Oxo-biodegradation of clay-based polyethylene nanocomposites

Rezaei, M 2012, Oxo-biodegradation of clay-based polyethylene nanocomposites, Doctor of Philosophy (PhD), Civil, Environmental and Chemical Engineering, RMIT University.

Document type: Thesis
Collection: Theses

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Title Oxo-biodegradation of clay-based polyethylene nanocomposites
Author(s) Rezaei, M
Year 2012
Abstract Polyethylene is the most widely used polymer in various industrial and day-to-day consumer applications. However, the widespread use of polyethylene has led to a problem called ‘plastic pollution’. Among the several strategies used to solve the plastic pollution, the most effective one seems to be the production of degradable plastics. Degradable plastics are made by blending polymer with additives such as metal ions and naturally biodegradable polymers which enhance the degradability of plastics. Degradable polyethylene disintegrates into smaller fragments in the presence of heat, light and oxygen. However, these small fragments remain in the environment for very long period and contaminate soil and water. To make polyethylene completely biodegradable, the smaller fragments must be made consumable to microorganisms which convert them into CO2 and water during their metabolism. Current knowledge on the mechanisms of polyethylene biodegradation is far from complete and therefore more research is required in this area. Previous studies on polyethylene degradability have shown that degradability is enhanced remarkably by incorporating metal ions called pro-oxidant into the polymer matrix. Recent studies showed that clay-based polyethylene nanocomposites have better biodegradability. The role of clay, however, on the degradation of polyethylene has not been completely understood yet. The main objective of this work is to investigate the combined effects of manganese stearate as pro-oxidant and nanoclay on polyethylene biodegradation. It is also aimed to develop a mathematical model for predicting the biodegradation rate of oxo-biodegradable polyethylene nanocomposites (nanocomposites with pro-oxidant) using the experimental data. Films of polyethylene nanocomposites and oxo-biodegradable polyethylene nanocomposites were prepared using melt intercalation followed by film blowing. Biodegradation study was carried out in two stages: abiotic stage and biotic stage. Abiotic degradation was achieved by subjecting the film samples to heat at 70°C.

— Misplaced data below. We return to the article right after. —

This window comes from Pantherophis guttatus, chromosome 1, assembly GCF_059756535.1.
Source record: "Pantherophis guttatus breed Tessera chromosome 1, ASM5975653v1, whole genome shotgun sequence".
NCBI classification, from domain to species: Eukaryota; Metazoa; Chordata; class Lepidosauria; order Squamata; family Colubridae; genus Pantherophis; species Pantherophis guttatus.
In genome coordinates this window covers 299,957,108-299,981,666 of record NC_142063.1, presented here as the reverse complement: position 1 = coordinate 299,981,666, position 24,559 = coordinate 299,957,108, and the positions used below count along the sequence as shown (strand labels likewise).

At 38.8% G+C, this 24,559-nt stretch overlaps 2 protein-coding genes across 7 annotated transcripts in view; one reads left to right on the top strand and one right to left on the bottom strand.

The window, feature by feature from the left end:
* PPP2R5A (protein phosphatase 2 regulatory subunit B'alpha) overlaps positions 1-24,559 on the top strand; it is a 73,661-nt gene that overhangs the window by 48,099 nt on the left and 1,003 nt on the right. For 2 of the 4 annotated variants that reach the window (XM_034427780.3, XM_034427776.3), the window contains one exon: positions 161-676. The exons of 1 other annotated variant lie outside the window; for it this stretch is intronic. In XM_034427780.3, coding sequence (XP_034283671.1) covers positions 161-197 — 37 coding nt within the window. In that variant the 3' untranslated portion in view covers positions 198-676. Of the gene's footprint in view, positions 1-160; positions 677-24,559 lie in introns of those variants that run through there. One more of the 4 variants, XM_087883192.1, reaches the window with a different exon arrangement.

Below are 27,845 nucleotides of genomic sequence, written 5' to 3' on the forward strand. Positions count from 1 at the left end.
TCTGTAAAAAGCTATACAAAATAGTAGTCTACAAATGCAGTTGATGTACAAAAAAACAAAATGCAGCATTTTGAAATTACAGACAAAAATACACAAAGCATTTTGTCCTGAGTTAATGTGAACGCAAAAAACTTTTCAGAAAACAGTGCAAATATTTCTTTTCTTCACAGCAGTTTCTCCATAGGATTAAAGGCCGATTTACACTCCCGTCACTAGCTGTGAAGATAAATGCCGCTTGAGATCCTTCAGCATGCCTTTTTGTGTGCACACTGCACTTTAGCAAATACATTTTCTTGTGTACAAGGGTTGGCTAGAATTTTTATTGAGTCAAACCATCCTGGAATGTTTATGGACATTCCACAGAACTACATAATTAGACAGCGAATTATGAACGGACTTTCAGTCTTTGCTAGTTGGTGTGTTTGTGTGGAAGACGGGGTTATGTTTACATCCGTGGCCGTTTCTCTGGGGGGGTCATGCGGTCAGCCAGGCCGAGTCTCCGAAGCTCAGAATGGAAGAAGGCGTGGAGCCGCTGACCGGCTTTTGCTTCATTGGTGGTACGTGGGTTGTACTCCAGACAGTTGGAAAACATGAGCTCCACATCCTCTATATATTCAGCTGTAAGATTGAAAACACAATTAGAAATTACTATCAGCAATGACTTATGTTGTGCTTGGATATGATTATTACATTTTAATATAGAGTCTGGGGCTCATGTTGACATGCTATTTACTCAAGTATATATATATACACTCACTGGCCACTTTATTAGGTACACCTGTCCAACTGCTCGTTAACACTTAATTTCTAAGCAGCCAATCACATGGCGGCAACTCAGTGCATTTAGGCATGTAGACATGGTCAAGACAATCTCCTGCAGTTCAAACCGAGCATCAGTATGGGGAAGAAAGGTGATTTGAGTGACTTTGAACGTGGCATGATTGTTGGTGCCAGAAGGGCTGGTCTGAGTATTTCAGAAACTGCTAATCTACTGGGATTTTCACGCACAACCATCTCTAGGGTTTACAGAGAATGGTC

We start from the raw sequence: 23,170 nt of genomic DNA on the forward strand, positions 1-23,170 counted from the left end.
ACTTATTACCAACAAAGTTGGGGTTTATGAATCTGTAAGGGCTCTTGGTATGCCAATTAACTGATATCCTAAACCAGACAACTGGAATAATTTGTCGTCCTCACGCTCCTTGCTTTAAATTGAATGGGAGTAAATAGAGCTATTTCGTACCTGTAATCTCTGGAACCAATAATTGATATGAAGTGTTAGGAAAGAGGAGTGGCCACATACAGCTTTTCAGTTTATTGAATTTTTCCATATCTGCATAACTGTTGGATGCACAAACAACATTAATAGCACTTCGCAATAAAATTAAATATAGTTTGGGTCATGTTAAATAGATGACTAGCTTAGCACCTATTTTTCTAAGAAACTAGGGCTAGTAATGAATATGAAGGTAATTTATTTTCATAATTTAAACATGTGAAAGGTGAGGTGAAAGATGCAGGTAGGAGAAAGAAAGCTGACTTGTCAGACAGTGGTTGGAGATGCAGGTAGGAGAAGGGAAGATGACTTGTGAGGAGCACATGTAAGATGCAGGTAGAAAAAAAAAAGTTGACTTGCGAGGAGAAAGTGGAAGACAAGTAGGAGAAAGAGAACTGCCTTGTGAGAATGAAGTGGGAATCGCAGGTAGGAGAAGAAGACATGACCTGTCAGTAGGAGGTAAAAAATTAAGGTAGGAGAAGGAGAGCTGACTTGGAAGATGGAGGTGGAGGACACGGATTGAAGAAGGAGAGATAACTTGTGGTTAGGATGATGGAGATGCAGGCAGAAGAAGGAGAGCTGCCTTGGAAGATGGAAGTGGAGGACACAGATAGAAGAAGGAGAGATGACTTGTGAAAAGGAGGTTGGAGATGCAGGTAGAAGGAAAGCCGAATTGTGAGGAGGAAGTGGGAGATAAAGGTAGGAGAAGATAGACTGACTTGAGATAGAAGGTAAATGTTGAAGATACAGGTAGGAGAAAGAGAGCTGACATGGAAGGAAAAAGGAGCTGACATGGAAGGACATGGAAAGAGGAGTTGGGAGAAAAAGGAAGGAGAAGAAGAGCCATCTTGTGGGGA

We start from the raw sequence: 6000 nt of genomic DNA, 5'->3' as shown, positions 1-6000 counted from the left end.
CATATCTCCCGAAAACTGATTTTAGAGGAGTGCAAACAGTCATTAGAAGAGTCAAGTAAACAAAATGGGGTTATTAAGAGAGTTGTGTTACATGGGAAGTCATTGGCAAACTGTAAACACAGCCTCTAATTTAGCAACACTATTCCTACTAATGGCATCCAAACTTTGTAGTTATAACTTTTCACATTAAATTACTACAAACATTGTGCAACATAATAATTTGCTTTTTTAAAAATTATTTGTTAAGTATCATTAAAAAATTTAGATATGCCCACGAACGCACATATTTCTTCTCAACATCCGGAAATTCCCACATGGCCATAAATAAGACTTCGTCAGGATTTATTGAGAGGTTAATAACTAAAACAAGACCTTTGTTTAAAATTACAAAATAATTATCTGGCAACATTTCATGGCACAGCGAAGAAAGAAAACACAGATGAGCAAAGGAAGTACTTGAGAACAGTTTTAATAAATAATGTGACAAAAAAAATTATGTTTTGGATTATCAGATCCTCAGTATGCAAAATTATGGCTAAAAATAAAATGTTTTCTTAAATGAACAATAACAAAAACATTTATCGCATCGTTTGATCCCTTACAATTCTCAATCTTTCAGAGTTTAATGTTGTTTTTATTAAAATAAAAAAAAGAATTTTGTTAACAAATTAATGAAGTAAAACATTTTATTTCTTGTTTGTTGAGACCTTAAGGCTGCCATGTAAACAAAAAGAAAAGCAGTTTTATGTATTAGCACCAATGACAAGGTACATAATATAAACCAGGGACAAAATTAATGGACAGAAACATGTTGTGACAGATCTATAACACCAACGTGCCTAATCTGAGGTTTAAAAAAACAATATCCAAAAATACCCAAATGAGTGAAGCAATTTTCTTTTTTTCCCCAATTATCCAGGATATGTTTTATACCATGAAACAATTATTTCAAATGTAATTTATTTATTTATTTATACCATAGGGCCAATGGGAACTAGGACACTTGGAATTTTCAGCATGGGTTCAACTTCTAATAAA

Thermally degraded samples were then subjected to biodegradation in a closely monitored composting system according to AS-ISO 14855. Thermally degraded samples were subjected to TGA and FTIR analysis. Biodegradation was monitored by measuring the volume of CO2 produced as a function of time. Biodegraded film samples were also subjected to ESEM (bio-film growth) and FTIR analysis. Experimental results show that manganese stearate helps in different aspects of both abiotic and biotic stages of biodegradation. However, the presence of clay itself has no significant effect on the thermal degradation of polyethylene nanocomposites. But nanoclay has been found to enhance the overall degradation by either catalysing the thermal oxidation or making the material suitable for the growth of microorganisms. Extensive degradation observed in oxo-biodegradable nanocomposites indicates that co-existence of manganese stearate and nanoclay in polyethylene structure is vital to achieve an effective biodegradation process. CO2 evolution data obtained in biodegradation studies were used to develop a mathematical model that describes the biodegradation behaviour of polymer samples used. It has been found that biodegradation of oxo-biodegradable polyethylene can be represented by a mathematical model similar to the one that represents bacterial growth. This model equation will be a useful tool to analyse the kinetics of biodegradation and estimate the biodegradation potential of polyethylene compounds.

Degree Doctor of Philosophy (PhD)
Institution RMIT University
School, Department or Centre Civil, Environmental and Chemical Engineering
Keyword(s) Polyethylene
Thermal degradation
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